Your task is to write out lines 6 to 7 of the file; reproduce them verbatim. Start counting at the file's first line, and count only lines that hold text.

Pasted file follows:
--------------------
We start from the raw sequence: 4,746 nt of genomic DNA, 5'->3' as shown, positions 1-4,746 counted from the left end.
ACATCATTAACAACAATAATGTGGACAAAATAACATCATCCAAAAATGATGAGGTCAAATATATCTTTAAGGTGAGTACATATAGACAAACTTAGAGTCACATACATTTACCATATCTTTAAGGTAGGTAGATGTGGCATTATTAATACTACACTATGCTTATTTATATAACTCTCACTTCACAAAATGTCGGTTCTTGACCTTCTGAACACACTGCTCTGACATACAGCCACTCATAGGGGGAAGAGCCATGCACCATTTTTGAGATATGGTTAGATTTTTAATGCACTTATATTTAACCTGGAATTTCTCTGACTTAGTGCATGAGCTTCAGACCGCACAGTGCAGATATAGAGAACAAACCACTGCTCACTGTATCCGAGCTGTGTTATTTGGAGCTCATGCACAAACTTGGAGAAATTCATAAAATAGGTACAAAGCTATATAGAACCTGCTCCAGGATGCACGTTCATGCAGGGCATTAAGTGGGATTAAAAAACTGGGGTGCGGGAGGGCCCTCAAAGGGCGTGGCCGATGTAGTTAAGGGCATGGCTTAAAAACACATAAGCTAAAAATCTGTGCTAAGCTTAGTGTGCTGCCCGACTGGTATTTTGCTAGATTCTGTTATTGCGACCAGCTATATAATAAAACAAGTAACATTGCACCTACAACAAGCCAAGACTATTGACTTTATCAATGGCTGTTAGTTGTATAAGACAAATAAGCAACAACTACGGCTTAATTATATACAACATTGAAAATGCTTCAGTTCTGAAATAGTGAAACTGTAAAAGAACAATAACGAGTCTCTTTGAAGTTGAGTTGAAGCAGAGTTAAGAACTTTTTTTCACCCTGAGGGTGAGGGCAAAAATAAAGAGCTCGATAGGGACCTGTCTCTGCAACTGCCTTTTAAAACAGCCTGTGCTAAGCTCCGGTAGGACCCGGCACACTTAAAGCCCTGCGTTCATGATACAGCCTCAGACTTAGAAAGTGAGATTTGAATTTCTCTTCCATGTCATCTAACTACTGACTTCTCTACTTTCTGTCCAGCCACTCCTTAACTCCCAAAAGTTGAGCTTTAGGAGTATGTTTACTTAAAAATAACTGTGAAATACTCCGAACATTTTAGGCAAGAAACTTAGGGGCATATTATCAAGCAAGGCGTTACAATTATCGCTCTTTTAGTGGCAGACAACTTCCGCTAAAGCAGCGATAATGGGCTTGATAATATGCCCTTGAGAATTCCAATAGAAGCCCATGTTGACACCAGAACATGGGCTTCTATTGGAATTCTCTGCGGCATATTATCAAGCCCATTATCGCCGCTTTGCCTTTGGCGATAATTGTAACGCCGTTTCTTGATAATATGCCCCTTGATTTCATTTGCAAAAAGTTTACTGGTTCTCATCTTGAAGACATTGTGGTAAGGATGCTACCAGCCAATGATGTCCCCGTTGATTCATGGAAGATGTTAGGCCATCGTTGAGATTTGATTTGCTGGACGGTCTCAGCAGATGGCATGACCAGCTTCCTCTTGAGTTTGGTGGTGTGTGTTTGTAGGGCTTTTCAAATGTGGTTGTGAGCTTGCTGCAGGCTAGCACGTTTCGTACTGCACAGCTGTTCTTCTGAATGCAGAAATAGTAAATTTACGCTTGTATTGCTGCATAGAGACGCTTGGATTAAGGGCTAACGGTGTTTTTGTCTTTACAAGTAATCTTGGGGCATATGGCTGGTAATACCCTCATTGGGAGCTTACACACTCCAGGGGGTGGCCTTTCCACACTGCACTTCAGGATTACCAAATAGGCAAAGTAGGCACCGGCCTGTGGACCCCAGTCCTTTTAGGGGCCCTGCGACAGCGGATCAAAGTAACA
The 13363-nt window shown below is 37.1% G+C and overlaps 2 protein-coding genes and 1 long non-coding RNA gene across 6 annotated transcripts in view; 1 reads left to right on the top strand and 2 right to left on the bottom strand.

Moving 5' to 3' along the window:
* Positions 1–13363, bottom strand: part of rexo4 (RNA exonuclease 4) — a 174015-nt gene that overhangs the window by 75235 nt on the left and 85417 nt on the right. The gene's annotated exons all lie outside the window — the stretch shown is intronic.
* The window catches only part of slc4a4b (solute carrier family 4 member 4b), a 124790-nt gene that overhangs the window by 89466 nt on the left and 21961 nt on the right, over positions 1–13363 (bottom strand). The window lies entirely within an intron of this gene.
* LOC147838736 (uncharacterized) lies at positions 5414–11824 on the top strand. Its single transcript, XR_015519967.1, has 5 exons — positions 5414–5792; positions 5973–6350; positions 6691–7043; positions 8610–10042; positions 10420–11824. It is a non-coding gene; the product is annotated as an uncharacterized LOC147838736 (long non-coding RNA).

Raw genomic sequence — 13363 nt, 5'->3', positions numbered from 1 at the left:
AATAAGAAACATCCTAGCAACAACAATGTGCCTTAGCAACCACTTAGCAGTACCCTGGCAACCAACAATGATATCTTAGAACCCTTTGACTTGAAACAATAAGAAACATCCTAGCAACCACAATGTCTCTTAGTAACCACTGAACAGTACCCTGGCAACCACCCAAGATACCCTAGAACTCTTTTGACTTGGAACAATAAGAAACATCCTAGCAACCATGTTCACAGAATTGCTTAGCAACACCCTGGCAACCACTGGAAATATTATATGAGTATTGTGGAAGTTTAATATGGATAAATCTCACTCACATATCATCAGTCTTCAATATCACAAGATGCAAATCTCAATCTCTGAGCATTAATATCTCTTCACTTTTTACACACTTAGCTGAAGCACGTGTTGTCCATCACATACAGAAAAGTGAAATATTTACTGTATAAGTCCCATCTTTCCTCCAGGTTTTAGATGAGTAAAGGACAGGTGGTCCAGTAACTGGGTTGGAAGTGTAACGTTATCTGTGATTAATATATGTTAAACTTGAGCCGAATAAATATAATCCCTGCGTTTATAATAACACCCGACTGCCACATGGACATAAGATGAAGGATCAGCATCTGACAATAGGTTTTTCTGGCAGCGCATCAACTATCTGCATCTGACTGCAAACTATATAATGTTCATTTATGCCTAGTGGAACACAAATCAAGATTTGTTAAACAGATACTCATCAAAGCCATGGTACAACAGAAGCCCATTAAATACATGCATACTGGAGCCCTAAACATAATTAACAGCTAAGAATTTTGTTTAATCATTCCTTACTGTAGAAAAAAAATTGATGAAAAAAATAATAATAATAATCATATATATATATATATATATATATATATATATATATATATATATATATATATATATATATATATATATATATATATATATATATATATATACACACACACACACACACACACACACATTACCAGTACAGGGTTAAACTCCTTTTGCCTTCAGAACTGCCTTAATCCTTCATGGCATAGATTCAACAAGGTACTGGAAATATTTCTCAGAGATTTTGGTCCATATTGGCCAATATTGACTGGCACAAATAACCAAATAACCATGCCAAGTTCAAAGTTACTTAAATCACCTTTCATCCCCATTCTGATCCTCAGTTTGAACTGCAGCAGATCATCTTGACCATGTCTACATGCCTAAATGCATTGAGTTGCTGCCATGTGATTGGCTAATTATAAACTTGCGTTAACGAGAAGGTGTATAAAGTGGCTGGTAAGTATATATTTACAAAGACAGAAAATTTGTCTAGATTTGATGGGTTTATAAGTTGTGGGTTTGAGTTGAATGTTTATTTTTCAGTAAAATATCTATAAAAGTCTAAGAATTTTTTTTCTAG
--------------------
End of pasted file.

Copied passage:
* The window catches only part of slc4a4b (solute carrier family 4 member 4b), a 124790-nt gene that overhangs the window by 89466 nt on the left and 21961 nt on the right, over positions 1–13363 (bottom strand). The window lies entirely within an intron of this gene.
* LOC147838736 (uncharacterized) lies at positions 5414–11824 on the top strand. Its single transcript, XR_015519967.1, has 5 exons — positions 5414–5792; positions 5973–6350; positions 6691–7043; positions 8610–10042; positions 10420–11824. It is a non-coding gene; the product is annotated as an uncharacterized LOC147838736 (long non-coding RNA).